Khalifa Haftar is losing ground and lashing out in Libya

KHALIFA HAFTAR’S self-styled Libyan National Army (LNA) says it will cease fire for what remains of the holy month of Ramadan. But friends of General Haftar say he is doubling down on the civil war he started six years ago. His year-long siege of Tripoli, seat of the UN-backed Government of National Accord (GNA), has intensified of late. Groups loyal to him have messed with the city’s power and water supplies. The LNA’s shells have hit hospitals. “It’s hard to believe it’s not deliberate,” says a diplomat. In the east General Haftar is trying to consolidate his power. On April 27th he claimed a “popular mandate” for his LNA and placed the region under military rule.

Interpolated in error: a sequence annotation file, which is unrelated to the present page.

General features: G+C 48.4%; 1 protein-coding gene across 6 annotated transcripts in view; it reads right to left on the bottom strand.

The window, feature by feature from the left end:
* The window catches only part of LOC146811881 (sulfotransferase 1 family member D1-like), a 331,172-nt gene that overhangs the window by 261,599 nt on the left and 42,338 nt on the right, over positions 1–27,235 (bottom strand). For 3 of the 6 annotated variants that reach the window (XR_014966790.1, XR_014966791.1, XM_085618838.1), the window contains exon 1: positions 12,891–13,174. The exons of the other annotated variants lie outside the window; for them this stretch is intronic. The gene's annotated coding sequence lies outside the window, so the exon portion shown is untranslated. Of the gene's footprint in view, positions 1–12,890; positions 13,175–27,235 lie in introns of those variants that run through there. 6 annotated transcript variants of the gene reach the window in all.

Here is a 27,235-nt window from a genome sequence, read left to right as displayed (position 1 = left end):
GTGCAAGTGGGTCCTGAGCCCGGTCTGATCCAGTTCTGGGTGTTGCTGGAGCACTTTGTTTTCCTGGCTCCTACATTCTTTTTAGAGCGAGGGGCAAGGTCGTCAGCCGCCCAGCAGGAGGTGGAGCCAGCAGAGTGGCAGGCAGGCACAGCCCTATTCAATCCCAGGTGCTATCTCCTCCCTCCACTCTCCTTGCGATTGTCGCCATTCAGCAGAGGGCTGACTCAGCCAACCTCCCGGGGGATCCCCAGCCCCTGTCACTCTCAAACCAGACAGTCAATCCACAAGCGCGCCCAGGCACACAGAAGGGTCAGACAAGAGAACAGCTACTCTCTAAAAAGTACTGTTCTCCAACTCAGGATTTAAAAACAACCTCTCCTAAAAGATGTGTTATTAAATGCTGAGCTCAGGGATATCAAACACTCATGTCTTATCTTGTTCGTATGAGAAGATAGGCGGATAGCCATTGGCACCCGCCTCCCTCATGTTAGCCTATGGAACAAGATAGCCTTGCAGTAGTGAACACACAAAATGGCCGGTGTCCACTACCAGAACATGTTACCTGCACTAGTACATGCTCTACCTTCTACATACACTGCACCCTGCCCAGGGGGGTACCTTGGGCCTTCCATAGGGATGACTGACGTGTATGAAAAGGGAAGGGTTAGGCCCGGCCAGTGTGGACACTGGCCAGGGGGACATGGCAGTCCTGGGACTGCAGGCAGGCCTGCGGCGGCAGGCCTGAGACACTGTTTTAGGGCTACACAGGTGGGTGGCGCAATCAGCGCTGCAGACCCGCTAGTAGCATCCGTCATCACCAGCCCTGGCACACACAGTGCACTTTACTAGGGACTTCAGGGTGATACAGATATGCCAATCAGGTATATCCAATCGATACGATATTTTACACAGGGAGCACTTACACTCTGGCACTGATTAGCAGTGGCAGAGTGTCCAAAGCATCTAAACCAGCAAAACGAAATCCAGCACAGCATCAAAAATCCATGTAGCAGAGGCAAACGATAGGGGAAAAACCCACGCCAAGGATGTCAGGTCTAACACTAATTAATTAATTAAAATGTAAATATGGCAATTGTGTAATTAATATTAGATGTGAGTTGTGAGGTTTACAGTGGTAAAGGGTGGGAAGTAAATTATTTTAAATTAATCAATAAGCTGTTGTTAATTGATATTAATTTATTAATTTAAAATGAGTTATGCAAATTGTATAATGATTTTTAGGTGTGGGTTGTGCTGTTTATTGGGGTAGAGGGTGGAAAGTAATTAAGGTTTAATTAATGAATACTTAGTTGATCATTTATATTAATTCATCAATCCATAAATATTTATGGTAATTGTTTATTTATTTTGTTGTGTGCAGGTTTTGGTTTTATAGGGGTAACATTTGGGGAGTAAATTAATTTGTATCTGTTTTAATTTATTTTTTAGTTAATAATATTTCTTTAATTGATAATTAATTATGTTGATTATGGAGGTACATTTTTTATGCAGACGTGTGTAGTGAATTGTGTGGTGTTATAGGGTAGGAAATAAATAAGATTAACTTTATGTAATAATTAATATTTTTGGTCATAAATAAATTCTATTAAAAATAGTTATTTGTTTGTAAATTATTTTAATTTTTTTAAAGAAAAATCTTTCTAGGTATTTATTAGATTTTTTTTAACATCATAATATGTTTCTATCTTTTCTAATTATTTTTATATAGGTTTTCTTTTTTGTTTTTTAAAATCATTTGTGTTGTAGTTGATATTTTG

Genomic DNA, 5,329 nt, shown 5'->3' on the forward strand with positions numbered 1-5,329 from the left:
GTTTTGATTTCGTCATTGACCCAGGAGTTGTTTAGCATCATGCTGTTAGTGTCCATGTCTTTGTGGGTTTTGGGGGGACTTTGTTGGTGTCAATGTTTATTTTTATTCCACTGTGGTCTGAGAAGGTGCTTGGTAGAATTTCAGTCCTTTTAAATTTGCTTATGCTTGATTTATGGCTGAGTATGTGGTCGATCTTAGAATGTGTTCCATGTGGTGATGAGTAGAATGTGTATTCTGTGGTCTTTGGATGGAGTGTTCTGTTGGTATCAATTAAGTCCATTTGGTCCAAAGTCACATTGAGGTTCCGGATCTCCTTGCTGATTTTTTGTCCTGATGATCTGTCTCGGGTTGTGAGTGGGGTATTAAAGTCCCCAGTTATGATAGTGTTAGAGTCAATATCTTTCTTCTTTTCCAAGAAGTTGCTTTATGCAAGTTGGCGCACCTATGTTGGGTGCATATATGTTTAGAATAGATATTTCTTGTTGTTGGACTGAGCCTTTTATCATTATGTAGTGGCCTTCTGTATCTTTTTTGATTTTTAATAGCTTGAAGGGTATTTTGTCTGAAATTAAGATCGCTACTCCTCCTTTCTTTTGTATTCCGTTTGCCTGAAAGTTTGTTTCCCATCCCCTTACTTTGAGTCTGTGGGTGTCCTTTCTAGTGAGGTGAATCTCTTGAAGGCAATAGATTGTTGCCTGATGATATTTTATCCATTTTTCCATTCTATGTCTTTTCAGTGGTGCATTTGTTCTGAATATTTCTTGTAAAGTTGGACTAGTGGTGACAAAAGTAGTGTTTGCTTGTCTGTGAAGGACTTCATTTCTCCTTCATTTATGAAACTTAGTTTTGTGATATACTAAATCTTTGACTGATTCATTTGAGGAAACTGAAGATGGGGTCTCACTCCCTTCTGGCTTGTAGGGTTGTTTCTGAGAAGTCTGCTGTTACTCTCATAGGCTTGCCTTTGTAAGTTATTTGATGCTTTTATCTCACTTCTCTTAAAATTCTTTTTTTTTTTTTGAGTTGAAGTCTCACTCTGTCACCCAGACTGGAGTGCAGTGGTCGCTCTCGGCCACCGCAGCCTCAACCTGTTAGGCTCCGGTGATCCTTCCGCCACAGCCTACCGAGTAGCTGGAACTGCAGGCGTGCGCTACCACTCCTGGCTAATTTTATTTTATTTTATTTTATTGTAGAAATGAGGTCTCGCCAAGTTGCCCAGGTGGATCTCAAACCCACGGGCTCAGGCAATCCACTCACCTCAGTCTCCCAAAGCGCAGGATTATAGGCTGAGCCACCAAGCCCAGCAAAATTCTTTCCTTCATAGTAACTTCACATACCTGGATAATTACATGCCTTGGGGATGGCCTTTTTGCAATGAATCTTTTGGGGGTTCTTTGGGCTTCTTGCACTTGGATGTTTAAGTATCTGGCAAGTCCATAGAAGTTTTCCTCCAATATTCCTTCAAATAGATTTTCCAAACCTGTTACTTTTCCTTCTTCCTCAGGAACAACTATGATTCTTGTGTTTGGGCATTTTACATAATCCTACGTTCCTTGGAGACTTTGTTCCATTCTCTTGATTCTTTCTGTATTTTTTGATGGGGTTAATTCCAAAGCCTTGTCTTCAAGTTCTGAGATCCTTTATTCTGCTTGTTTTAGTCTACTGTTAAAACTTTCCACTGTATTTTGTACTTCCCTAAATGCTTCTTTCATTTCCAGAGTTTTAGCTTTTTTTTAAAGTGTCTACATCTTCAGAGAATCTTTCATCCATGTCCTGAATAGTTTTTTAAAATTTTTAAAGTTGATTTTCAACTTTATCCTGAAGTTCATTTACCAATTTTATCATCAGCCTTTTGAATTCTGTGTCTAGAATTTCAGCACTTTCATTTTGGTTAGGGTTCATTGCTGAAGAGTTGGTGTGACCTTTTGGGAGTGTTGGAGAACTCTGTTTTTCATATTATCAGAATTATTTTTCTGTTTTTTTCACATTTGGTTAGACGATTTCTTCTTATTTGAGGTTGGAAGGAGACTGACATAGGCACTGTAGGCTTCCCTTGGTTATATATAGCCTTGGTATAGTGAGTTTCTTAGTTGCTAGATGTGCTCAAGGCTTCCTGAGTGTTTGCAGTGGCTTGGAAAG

These moves cannot hide the fact that, for the first time in a while, General Haftar is on the back foot. Militias aligned with the GNA and backed by Turkey have regained a string of cities connecting Tripoli to the Tunisian border. They have hemmed the LNA inside al-Watiya air base, its headquarters for western operations, and are besieging Tarhuna, one of its strongholds (see map). The loss of these positions could doom General Haftar’s campaign in the west and lead to Libya’s partition.


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